Ever wonder what exactly is in Beano? It has the enzyme alpha-galactosidase that breaks down the pesky oligosaccharides. This enzyme is derived from a fungus called Aspergillus niger.

Some beans, like these Anasazi beans are harder to find in canned varieties.

Some beans, like these Anasazi beans are harder to find in canned varieties.

Canned Versus Dry Beans

In some ways, beans are beans, regardless of whether they're dried or canned. You'll not be reaching new culinary heights by choosing only dried. Of course, using canned beans is more convenient that the dried variety. However, there are some valid reasons for putting away that can opener as dried beans have emerged the nutritional winner.

First, many canned beans have a surprisingly high sodium content, even just a half a cup can contain 20% of the recommended daily allowance. So, those of you who are watching your blood pressure or have other health concerns that call for minimizing your sodium content, sodium free dried beans are the way to go.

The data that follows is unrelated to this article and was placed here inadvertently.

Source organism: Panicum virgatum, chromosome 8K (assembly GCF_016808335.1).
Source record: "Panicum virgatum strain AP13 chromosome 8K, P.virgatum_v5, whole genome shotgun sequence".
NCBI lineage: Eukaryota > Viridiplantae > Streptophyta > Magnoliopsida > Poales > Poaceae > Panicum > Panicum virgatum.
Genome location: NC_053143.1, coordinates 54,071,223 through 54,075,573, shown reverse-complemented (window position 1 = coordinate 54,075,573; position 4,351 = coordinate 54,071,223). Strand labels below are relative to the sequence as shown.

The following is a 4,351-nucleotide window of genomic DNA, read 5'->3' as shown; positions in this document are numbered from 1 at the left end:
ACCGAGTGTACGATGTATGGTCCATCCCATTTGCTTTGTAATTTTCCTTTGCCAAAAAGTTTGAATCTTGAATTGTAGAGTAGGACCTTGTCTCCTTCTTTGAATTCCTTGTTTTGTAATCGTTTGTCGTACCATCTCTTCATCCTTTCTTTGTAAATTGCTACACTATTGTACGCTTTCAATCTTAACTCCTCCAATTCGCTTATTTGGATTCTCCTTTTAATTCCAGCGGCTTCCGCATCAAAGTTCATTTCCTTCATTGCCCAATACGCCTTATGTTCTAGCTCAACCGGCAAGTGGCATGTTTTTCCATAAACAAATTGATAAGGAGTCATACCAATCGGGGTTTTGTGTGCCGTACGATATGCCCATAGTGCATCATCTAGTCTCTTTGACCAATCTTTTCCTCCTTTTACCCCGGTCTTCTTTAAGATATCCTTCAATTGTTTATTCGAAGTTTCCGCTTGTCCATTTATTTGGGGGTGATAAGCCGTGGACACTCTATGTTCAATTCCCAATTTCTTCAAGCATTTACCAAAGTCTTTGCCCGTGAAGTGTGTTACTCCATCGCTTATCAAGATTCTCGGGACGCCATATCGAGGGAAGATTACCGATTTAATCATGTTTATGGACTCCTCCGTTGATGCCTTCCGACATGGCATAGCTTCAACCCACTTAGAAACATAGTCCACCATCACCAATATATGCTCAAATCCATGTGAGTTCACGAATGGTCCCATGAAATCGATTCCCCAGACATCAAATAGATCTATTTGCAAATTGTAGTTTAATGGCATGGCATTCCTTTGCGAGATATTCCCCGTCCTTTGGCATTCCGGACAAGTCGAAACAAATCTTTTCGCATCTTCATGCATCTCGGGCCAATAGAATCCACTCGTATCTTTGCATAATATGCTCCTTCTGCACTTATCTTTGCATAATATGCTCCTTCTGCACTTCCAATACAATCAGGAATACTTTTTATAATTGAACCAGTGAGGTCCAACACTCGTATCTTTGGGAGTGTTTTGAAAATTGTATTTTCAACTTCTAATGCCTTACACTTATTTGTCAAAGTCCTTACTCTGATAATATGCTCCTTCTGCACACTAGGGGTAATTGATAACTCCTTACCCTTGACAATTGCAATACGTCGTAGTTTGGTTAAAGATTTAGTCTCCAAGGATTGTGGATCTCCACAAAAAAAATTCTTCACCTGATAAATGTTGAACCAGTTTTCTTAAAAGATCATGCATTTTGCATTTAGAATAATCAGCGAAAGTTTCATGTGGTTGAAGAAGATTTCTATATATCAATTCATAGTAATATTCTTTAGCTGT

Since canned beans have a shelf life of approximately 5 years, they do have added preservatives. In contrast, dry beans are completely natural. You know exactly what's in them, since it's only what you yourself add.

Recently, there's been some controversy about a chemical found in the white plastic lining of canned goods, called Bisphenol A (BPA). BPA is actually an industrial chemical and recent studies by the National Toxicology Program at the National Institutes of Health and FDA have unveiled some concerns about the potential dangers of the chemical on the brain, behavior and prostate gland of young children, babies and even unborn fetuses.